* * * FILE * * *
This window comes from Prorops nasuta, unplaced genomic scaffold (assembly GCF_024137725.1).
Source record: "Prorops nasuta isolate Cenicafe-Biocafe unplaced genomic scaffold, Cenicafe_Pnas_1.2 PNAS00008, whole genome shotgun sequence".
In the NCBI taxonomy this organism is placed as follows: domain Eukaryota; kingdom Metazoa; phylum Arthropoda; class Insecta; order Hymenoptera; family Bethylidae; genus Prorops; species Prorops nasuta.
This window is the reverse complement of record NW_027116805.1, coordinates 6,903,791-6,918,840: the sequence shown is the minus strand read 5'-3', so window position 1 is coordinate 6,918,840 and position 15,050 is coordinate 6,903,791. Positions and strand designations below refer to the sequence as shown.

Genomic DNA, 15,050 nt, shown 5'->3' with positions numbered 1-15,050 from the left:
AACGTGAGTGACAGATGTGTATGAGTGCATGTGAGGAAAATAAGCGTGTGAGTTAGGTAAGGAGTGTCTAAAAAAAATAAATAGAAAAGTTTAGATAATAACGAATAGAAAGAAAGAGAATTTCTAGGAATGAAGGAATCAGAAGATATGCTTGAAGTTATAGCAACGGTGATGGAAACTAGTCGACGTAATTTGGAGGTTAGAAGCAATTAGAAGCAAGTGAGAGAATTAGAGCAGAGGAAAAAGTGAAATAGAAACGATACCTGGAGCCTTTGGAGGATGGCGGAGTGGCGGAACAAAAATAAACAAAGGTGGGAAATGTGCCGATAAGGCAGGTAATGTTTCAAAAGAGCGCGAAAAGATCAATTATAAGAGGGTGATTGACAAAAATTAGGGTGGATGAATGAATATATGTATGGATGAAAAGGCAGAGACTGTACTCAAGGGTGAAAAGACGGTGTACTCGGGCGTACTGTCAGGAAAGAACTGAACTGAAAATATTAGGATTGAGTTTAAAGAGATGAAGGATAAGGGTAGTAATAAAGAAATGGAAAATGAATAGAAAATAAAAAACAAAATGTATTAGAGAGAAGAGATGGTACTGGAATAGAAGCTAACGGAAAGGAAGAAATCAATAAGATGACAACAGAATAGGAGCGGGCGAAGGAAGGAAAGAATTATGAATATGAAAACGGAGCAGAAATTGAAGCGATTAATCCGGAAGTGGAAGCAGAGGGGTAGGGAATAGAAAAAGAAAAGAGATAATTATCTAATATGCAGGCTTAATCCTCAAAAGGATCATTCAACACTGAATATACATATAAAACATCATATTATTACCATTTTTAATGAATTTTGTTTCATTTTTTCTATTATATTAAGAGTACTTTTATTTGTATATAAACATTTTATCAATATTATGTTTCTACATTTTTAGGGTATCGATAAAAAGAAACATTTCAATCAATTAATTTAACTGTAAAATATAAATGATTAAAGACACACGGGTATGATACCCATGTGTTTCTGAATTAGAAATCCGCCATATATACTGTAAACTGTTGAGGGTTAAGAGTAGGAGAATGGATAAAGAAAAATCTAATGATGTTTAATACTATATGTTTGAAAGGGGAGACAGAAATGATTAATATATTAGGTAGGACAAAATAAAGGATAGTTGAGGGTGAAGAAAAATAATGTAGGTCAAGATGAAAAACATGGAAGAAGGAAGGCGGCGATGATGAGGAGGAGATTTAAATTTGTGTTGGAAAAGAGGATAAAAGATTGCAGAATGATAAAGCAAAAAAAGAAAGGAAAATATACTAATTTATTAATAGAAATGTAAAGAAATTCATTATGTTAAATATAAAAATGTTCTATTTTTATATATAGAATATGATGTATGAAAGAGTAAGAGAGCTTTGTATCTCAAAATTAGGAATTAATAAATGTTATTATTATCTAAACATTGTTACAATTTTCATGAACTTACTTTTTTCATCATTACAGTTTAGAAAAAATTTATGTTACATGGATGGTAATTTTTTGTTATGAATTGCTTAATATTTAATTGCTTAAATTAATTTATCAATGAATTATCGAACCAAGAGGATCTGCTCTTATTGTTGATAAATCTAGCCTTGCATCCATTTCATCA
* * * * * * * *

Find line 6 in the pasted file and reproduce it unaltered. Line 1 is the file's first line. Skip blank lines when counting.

AACGTGAGTGACAGATGTGTATGAGTGCATGTGAGGAAAATAAGCGTGTGAGTTAGGTAAGGAGTGTCTAAAAAAAATAAATAGAAAAGTTTAGATAATAACGAATAGAAAGAAAGAGAATTTCTAGGAATGAAGGAATCAGAAGATATGCTTGAAGTTATAGCAACGGTGATGGAAACTAGTCGACGTAATTTGGAGGTTAGAAGCAATTAGAAGCAAGTGAGAGAATTAGAGCAGAGGAAAAAGTGAAATAGAAACGATACCTGGAGCCTTTGGAGGATGGCGGAGTGGCGGAACAAAAATAAACAAAGGTGGGAAATGTGCCGATAAGGCAGGTAATGTTTCAAAAGAGCGCGAAAAGATCAATTATAAGAGGGTGATTGACAAAAATTAGGGTGGATGAATGAATATATGTATGGATGAAAAGGCAGAGACTGTACTCAAGGGTGAAAAGACGGTGTACTCGGGCGTACTGTCAGGAAAGAACTGAACTGAAAATATTAGGATTGAGTTTAAAGAGATGAAGGATAAGGGTAGTAATAAAGAAATGGAAAATGAATAGAAAATAAAAAACAAAATGTATTAGAGAGAAGAGATGGTACTGGAATAGAAGCTAACGGAAAGGAAGAAATCAATAAGATGACAACAGAATAGGAGCGGGCGAAGGAAGGAAAGAATTATGAATATGAAAACGGAGCAGAAATTGAAGCGATTAATCCGGAAGTGGAAGCAGAGGGGTAGGGAATAGAAAAAGAAAAGAGATAATTATCTAATATGCAGGCTTAATCCTCAAAAGGATCATTCAACACTGAATATACATATAAAACATCATATTATTACCATTTTTAATGAATTTTGTTTCATTTTTTCTATTATATTAAGAGTACTTTTATTTGTATATAAACATTTTATCAATATTATGTTTCTACATTTTTAGGGTATCGATAAAAAGAAACATTTCAATCAATTAATTTAACTGTAAAATATAAATGATTAAAGACACACGGGTATGATACCCATGTGTTTCTGAATTAGAAATCCGCCATATATACTGTAAACTGTTGAGGGTTAAGAGTAGGAGAATGGATAAAGAAAAATCTAATGATGTTTAATACTATATGTTTGAAAGGGGAGACAGAAATGATTAATATATTAGGTAGGACAAAATAAAGGATAGTTGAGGGTGAAGAAAAATAATGTAGGTCAAGATGAAAAACATGGAAGAAGGAAGGCGGCGATGATGAGGAGGAGATTTAAATTTGTGTTGGAAAAGAGGATAAAAGATTGCAGAATGATAAAGCAAAAAAAGAAAGGAAAATATACTAATTTATTAATAGAAATGTAAAGAAATTCATTATGTTAAATATAAAAATGTTCTATTTTTATATATAGAATATGATGTATGAAAGAGTAAGAGAGCTTTGTATCTCAAAATTAGGAATTAATAAATGTTATTATTATCTAAACATTGTTACAATTTTCATGAACTTACTTTTTTCATCATTACAGTTTAGAAAAAATTTATGTTACATGGATGGTAATTTTTTGTTATGAATTGCTTAATATTTAATTGCTTAAATTAATTTATCAATGAATTATCGAACCAAGAGGATCTGCTCTTATTGTTGATAAATCTAGCCTTGCATCCATTTCATCA